first place, who receive substantial support, and Lithuanians, Slovaks, Ukrainians.
Exceptional is the situation of the Byelorussians (White Russians), whose state shows
scant interest in the development of the Byelorussian language. Therefore Polish
Byelorussians must take care of their linguistic interests themselves, as do the Lemkos,
who do not have their own country. The latter must furthermore overcome the resistance of
Ukrainians towards their emancipation.
importance for the maintenance and development of a language can be the Church. For a long
time it has promoted cultivation of the Ukrainian, Lithuanian and Lemkish languages. A
model example is the situation of the Old Believers dialect, the Karaim language and the
language of Polish Armenians and Tartars. However neither Byelorussian nor German has
found church support in the first case the language is as a result endangered, and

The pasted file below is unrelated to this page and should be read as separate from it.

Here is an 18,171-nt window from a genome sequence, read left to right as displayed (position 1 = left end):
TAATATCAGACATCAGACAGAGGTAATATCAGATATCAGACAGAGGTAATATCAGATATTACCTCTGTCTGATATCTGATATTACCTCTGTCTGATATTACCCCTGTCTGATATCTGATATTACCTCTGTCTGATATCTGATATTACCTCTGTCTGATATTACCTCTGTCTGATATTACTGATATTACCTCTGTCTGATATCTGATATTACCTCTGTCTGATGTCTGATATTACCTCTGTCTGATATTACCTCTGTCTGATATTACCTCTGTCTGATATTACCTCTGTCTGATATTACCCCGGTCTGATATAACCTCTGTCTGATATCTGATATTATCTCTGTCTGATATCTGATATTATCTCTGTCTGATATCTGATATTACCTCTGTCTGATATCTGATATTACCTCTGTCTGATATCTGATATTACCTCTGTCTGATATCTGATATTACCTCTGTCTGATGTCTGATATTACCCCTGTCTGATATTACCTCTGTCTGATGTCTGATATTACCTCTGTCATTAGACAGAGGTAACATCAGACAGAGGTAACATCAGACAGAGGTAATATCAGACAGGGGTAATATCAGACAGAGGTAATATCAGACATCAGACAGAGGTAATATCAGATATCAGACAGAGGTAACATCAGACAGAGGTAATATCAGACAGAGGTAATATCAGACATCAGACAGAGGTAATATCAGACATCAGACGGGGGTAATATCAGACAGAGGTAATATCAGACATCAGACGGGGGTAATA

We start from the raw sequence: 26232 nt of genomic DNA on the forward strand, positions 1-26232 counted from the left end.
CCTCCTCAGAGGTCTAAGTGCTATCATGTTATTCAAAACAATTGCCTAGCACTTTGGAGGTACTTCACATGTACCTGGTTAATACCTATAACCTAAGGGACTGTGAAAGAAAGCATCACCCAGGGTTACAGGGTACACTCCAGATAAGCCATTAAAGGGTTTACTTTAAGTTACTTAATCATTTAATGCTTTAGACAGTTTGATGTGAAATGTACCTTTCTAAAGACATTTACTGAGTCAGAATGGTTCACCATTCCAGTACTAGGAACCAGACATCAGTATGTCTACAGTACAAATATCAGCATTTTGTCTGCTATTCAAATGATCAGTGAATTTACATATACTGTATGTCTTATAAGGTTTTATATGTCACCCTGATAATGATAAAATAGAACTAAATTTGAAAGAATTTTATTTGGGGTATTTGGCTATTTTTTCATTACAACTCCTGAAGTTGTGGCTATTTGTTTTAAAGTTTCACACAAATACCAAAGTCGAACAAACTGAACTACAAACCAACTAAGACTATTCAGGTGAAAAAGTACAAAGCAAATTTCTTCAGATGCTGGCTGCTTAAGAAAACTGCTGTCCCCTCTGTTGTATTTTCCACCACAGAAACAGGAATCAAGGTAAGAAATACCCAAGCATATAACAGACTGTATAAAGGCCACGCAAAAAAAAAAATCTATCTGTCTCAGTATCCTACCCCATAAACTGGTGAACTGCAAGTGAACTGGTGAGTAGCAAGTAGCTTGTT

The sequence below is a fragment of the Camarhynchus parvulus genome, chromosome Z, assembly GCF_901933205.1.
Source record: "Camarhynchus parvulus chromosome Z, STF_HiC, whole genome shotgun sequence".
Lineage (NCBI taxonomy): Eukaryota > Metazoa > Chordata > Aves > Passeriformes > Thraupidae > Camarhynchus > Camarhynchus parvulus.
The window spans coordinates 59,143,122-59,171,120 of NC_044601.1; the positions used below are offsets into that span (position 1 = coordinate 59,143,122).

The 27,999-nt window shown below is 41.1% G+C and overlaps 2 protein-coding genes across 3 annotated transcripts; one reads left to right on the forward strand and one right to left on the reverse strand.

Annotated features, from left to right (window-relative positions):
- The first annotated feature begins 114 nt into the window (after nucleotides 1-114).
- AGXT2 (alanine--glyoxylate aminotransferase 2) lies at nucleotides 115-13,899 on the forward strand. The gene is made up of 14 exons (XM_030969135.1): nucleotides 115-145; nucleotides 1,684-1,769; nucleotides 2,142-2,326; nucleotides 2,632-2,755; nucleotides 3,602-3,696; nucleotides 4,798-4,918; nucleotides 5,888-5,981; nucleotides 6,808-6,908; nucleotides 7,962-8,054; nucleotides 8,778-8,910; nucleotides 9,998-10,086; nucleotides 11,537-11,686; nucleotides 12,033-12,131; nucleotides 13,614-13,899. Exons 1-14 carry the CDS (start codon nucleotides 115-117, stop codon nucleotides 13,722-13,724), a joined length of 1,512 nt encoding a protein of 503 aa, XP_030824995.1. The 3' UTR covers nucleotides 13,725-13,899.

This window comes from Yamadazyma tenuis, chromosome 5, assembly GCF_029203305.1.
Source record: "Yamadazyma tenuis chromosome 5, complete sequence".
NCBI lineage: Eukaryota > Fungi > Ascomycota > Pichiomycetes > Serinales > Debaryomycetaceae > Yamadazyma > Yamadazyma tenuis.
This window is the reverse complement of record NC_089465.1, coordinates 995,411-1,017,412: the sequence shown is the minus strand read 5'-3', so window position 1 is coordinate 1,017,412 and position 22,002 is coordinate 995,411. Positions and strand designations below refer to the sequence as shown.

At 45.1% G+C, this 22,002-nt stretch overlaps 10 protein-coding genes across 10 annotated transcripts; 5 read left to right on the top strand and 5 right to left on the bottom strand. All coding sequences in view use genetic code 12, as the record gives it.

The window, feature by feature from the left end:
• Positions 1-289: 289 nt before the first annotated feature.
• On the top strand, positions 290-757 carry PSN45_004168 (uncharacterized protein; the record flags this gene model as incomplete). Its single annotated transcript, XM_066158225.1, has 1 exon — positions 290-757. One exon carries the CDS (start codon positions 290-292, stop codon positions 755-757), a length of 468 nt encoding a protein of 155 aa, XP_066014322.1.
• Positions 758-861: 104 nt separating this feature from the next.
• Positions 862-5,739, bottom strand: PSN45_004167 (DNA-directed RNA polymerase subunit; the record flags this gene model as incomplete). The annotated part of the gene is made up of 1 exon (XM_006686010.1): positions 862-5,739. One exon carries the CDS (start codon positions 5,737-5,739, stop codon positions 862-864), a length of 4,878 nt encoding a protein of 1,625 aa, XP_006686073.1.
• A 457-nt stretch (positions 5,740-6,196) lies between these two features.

in the second the situation has changed only recently. For a longer period of time Slovaks
had problems using their mother tongue in church.
The second group
of factors are socio-linguistic conditions. First should be considered the situation of
nationalities, which while having a particular national identity may not use
their mother tongue in everyday communication (Polish Germans and Slovaks), because they
have lost the ability to use it. They have either for a long time or always used dialects
of other languages in everyday life (for instance Silesian or Spis-Oravian dialects).
Therefore they learn it. Another, more frequent situation is when members of a minority
learn a given language in its standard variant and use its dialect in everyday
communication (Ukrainians, Lithuanians, Byelorussians). The third is a situation when a